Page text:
I’d never heard a word about the Malazan Book of the Fallen series by Steven Erikson until quite recently, but after a recommendation from a friend, I stumbled onto a massive ten-book dark fantasy series with a devoted cult fanbase. The first book, Gardens of the Moon, is AMAZING, and definitely a good story on its own, but as I’m only just getting into the complete opus I thought it’d be most appropriate to record my first impressions rather than to do a full review of just the first book. I expect my understanding of these characters and themes to change quite a bit, so maybehaps I’ll post on the topic again in the future.
I can’t think of anything bad about Gardens of the Moon, so, no pun intended, here are the things that impressed me:
The magic system. This is high fantasy, with equal parts dark and military fantasy inside it, but it’s like nothing I’ve seen in fantasy. The closest comparison I can draw is to the Sandman comics by Neil Gaiman, in which gods and great beings of legend play parts, and they’re not gods from any religious system we know, yet somehow they make intrinsic sense and you believe in them. But that’s not all, or even the main thing. Sorcerers and magical beings have access to a magical system made up of Warrens, which I don’t fully understand yet, but which seem to be an intricate web of magical planes that can be accessed and directed in the physical world, but also traveled through. Some of them are familiar, with affinities for the earth or for chaos or for whatever, but others have no straightforward meaning. And magic, whether it be sorcery or magic objects or anything else, is simply another tool in addition to political power, skill with a sword, knowledge of history. You prepare as best you can, but the other person may have something that surprises you, which is why even the most dreadful characters are always careful.
The texture. Again, not just any old military fantasy. The complement of characters includes representatives of all the different factions, making for a breathtaking level of ambiguity and depth. There is no good versus evil, you root for the characters you like because of who they are, and sometimes you’re rooting for both sides at once — and neither at the same time. It’s not about your side triumphing, it’s about the history, the awareness and weight of history on a world like this. It’s about the immediate sensations of living in a world like this, from a lot of perspectives. But it’s also about awesome people doing awesome sword moves sometimes? Yet all the fights are written with the same level of detail, the same urgency, and you can tell a great fighter not by their attitude, but by the fact that they make it through all their fights. And there’s a vast quantity of characters, many of whom are already beings of legend in this world, but they’re are all easily distinguished from one another and no one ever seems overpowered or overly important compared to the rest.
The plotting. Everything comes together. Details matter. Your expectations may never come to pass, because the gods may intervene. That’s a central motif of the work, and it works on you, too. The gods become as worrisome to you as to the characters, but they’re not entirely unwelcome, because they’re also fascinating and you want them to help or to reveal something about themselves. There’s a randomness to the that makes it incredibly immediate and realistic. Everyone’s planning something, and those plans overlap and interact in unpredictable ways.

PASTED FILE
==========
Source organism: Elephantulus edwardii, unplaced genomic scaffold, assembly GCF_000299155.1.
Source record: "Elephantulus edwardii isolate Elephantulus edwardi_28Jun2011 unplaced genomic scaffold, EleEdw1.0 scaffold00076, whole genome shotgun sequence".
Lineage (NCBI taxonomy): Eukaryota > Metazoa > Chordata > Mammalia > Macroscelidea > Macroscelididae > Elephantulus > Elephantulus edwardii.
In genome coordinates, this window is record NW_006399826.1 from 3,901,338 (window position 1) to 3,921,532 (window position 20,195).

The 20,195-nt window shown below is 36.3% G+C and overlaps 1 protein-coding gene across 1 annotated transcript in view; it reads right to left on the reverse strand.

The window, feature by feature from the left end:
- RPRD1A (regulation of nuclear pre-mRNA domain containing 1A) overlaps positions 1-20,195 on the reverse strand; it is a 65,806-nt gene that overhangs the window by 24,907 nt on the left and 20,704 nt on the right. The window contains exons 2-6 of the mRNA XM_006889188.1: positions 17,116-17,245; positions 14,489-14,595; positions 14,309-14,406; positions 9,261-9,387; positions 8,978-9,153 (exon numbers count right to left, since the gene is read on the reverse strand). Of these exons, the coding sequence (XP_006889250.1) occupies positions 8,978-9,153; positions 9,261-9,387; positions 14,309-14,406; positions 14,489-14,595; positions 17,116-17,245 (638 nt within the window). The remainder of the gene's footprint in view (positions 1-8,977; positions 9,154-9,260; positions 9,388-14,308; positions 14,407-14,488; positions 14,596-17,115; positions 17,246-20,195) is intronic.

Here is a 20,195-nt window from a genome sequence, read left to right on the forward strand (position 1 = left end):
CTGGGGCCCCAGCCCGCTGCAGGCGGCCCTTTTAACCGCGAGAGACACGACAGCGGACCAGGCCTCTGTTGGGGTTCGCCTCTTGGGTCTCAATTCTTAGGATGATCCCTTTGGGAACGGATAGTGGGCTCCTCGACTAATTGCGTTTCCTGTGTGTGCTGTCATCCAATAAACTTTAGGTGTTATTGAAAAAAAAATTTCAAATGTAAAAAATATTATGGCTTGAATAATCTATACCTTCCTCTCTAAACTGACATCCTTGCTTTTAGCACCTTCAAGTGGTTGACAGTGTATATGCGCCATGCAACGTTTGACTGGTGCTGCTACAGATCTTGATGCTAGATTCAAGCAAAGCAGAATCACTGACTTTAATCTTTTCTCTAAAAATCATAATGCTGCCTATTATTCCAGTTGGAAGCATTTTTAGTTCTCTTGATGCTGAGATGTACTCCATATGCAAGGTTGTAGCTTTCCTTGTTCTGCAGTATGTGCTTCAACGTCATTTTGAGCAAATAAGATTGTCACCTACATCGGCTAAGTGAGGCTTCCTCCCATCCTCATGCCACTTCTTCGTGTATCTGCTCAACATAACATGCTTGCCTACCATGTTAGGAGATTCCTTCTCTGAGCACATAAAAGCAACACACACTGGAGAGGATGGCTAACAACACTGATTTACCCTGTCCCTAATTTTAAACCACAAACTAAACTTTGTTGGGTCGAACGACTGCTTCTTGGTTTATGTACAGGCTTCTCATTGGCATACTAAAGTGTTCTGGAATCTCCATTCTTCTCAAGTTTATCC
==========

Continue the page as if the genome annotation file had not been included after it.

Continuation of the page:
The diversity. High fantasy has a bad track record for female characters and I wasn’t sure what I’d be getting into, but there are no problems here. There are women everywhere, fully developed characters in every role possible, and it’s never a plot point that they’re women. There’s no rape, so my friends who avoid the genre because of that, you’re good with this one. AND the sorceress Tattersail (MY FAVORITE) refers to herself as “the fat lady with the spells” but her weight is never a thing! There are casual mention of various skin colors among humans and other beings, without any fantastic racism. See above regarding characters from all factions. I haven’t spotted any queer or disabled folks yet, but we’ll see.
Lastly, wait, I did think of something I didn’t like: What’s up with the covers? I read the hardcover with the “generic fantasy” art, and spent the whole time trying to figure out which character the Hot Fantasy Chick is supposed to be. (I still don’t know). The one showing Anomander Rake (Lord of Moon’s Spawn, Son of Darkness, Knight of Darkness, leader of the Tiste Andii, and MY OTHER FAVORITE) is the only one that seems to make any sense. Even then it’s ascribing a kind of centrality to him and a “sexy dark fantasy YA romance” quality to the book that doesn’t exist. He’s awesome, but he’s one of many equally important players.
Oh well. Take my word for it, the good stuff is inside. I’ve heard the Malazan series compared to Game of Thrones, but I’d much rather be reading this. And I was totally not looking for a massive fantasy series that would take this much investment to read, but turns out I’m down for this just being my life now. The second book is allegedly much darker in tone, and set on a different continent, but picking up immediately after the events of the first. I shall be reading it forthwith.